For many a new year means a fresh start, and January can provide a good opportunity to reset and focus on the year ahead. But whilst you may have set some personal resolutions, have you taken the time to set them for your business? Now that we’re a couple of weeks into the new year, if you haven’t done so already, consider carving some time out to reflect on your business journey so far, as well as planning for the future – perhaps you’re even hoping to start a new venture in 2022! Taking stock will help you to evaluate where to focus your energy this year to ensure you get to where you want to be.
Unsure where to start? We’ve pulled together some key considerations for your business to help you start 2022 as you mean to go on.
Reset and refresh
1. Setting goals
If your goals for 2022 include raising money for your business, make sure you put together a comprehensive business plan. Professional investors will expect it to include information about a variety of things specific to your business, including your plans for growth. Our Business Plan Checklist will help you to write a compelling plan.
2. Review your website
Start your year off right by reviewing your website for legal compliance. You’re required by law to include certain information on your website and you could be fined if you don’t. Our Checklist of information to include to ensure your website is legally compliant is a helpful tool to audit your website and check you’re complying with the law. It also provides links to template documents that you might be missing.
3. Consider your logo and branding
If you’re starting a new business this year, or want to make sure your existing business is protected, it’s crucial to take steps to protect your branding. These include registering your business name and logo as trade marks to prevent them being copied by others. Our Q&A on Trade marks and Step-by-step guide to applying for a UK trade mark online will help you do this.
1. Check your legal compliance
It’s time for your annual checkup! Unknowns can be costly if legal problems slip under the radar so it’s important for your business to understand how well it’s doing with compliance. Our free legal health check will tell you whether your business is in good legal health, and shows you what to do if you’re at risk.
2. Get your house in order
All UK companies must keep certain books and records, and in most cases failure to do so is a criminal offence. Failing to get your house in order from day one could also make a poor impression on potential lenders, investors or buyers further down the line. It won’t take much effort to get things right; our Q&A on Maintaining a company’s books and records will set you on the right path.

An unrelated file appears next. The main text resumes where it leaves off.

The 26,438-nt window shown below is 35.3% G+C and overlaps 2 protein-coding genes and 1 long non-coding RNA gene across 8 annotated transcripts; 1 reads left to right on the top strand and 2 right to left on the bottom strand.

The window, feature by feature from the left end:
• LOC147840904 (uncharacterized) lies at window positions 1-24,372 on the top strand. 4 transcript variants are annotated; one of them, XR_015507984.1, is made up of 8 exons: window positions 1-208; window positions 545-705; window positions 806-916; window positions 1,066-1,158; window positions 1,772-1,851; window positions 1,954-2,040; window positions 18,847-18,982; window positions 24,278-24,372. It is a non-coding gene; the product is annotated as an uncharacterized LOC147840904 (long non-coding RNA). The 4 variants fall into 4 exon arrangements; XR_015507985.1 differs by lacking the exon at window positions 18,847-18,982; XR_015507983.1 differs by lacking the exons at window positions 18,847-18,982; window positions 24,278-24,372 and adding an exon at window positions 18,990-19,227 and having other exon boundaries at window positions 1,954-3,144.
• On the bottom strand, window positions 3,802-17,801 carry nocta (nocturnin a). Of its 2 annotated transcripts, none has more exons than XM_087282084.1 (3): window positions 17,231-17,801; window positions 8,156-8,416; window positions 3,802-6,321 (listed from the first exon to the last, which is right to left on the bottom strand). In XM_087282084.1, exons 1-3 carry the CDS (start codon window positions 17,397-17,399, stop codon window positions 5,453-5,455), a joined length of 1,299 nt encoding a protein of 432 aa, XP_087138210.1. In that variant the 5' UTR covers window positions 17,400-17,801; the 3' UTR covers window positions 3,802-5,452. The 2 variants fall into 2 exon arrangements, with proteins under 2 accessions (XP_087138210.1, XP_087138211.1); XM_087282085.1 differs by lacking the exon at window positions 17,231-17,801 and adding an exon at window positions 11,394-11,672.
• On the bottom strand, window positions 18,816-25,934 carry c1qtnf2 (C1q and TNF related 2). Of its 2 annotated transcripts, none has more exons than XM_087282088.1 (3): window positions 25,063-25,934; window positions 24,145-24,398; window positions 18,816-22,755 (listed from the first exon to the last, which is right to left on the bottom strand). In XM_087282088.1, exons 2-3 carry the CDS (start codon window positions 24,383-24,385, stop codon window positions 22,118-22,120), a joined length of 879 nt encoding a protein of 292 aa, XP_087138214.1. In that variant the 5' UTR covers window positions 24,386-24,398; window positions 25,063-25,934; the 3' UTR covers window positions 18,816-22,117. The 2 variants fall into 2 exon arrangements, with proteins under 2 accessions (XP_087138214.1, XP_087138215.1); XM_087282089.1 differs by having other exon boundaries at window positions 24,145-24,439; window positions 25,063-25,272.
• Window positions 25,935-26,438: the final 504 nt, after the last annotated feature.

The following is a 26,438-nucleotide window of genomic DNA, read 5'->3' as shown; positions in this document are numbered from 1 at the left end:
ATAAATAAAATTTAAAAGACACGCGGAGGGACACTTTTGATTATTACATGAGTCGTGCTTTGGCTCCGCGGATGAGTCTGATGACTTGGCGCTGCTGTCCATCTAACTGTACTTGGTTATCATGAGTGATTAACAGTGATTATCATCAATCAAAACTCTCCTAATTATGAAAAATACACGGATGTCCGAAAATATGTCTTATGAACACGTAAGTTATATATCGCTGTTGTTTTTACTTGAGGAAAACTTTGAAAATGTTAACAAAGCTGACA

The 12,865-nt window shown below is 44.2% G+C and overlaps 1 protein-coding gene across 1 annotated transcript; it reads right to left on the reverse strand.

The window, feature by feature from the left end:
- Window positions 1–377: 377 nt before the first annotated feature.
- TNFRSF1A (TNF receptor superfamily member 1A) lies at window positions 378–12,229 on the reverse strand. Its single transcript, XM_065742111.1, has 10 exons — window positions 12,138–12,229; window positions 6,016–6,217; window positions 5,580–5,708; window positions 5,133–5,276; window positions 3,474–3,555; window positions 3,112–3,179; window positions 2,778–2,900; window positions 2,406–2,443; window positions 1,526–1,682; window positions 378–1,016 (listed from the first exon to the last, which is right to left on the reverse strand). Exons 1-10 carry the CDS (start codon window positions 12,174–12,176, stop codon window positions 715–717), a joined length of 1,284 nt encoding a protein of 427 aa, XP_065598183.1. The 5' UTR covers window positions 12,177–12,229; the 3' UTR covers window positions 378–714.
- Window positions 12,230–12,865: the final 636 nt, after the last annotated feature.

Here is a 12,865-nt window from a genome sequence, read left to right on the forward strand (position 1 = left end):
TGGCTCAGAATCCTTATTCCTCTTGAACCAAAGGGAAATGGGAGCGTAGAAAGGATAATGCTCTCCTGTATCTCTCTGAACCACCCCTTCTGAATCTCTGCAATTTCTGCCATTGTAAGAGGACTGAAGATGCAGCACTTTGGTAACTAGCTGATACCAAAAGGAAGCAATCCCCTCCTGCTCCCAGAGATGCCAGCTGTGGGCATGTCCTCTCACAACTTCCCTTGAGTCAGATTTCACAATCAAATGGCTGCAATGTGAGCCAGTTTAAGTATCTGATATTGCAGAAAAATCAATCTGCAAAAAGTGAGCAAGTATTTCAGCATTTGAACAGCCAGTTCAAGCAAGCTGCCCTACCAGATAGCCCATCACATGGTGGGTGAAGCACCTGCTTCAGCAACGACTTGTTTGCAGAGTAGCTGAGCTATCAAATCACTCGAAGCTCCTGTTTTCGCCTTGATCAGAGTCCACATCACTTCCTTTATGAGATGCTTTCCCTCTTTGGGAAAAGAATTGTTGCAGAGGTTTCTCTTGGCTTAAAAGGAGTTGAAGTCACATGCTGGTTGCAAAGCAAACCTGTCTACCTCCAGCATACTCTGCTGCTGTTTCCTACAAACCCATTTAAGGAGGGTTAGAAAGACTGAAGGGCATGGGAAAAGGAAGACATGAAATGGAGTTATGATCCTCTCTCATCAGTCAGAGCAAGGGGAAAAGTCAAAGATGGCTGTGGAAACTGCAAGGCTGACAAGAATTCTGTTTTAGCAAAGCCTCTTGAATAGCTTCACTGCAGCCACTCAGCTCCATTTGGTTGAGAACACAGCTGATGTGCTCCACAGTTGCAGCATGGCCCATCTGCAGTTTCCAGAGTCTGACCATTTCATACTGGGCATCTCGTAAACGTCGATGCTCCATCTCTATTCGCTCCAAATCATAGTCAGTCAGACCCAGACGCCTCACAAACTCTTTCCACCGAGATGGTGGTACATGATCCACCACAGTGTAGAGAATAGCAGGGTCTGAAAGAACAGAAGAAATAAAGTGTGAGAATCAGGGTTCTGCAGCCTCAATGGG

3. Make a note of your filing deadlines
Have you made a note of your filing deadlines for 2022? Make sure these include the dates for filing your annual accounts and confirmation statement at Companies House, which must be done annually. Depending on the size of your company, you may need to have your accounts audited and supported by a directors’ report and/or strategic report. Our Q&A on Annual filings, accounts and reports will guide you through your obligations.
1. Looking after your staff
An important part of looking after the wellbeing of your staff is providing health and safety training. This should be provided to all new staff joining you and to anyone whose role or responsibilities have changed. You should also provide regular refreshers, as appropriate to your business. Get to grips with your duties as an employer with our Q&A on Health and safety training for staff.
2. Setting objectives
Boost productivity and morale this year by working with your staff to set clear goals and objectives. It’s a good idea to incorporate these into your annual performance management process to assess how well your staff are performing against their objectives and to incentivise them in a fair and transparent manner. Our template Personal development review form will help you to do this.
3. Providing career opportunities
If you value your staff, make sure they know it! It can be expensive and time consuming to recruit new staff so it’s important to look after the talent that you already have. Recognising and rewarding hard work through incentives and development opportunities will give staff morale and retention rates a boost. Our Q&A on Development opportunities and incentives discusses some of your options.
Before joining Sparqa Legal as a Senior Legal Editor in 2017, Frankie spent five years training and practising as a corporate disputes and investigations lawyer at leading international law firm Hogan Lovells. As legal insights lead, Frankie regularly contributes to Sparqa Legal’s blog, writing content across employment law, data protection, disputes and more.